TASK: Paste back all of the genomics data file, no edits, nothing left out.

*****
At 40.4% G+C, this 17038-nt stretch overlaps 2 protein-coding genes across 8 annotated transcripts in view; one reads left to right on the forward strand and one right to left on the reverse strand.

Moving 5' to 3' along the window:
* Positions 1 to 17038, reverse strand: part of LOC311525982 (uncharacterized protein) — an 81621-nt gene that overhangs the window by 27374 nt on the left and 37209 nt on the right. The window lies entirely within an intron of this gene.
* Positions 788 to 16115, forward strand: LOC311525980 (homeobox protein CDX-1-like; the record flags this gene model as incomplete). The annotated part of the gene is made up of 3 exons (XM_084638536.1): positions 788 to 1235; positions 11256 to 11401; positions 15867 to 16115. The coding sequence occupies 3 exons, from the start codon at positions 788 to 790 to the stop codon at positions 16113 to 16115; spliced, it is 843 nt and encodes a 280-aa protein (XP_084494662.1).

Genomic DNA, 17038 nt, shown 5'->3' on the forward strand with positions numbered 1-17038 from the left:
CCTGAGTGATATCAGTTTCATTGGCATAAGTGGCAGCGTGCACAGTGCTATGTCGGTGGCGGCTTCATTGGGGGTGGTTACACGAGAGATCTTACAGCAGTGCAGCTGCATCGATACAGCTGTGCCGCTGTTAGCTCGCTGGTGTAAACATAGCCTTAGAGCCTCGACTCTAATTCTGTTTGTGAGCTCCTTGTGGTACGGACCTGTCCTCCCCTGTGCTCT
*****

At 40.4% G+C, this 17038-nt stretch overlaps 2 protein-coding genes across 8 annotated transcripts in view; one reads left to right on the forward strand and one right to left on the reverse strand.

Moving 5' to 3' along the window:
* Positions 1 to 17038, reverse strand: part of LOC311525982 (uncharacterized protein) — an 81621-nt gene that overhangs the window by 27374 nt on the left and 37209 nt on the right. The window lies entirely within an intron of this gene.
* Positions 788 to 16115, forward strand: LOC311525980 (homeobox protein CDX-1-like; the record flags this gene model as incomplete). The annotated part of the gene is made up of 3 exons (XM_084638536.1): positions 788 to 1235; positions 11256 to 11401; positions 15867 to 16115. The coding sequence occupies 3 exons, from the start codon at positions 788 to 790 to the stop codon at positions 16113 to 16115; spliced, it is 843 nt and encodes a 280-aa protein (XP_084494662.1).

Genomic DNA, 17038 nt, shown 5'->3' on the forward strand with positions numbered 1-17038 from the left:
CCTGAGTGATATCAGTTTCATTGGCATAAGTGGCAGCGTGCACAGTGCTATGTCGGTGGCGGCTTCATTGGGGGTGGTTACACGAGAGATCTTACAGCAGTGCAGCTGCATCGATACAGCTGTGCCGCTGTTAGCTCGCTGGTGTAAACATAGCCTTAGAGCCTCGACTCTAATTCTGTTTGTGAGCTCCTTGTGGTACGGACCTGTCCTCCCCTGTGCTCT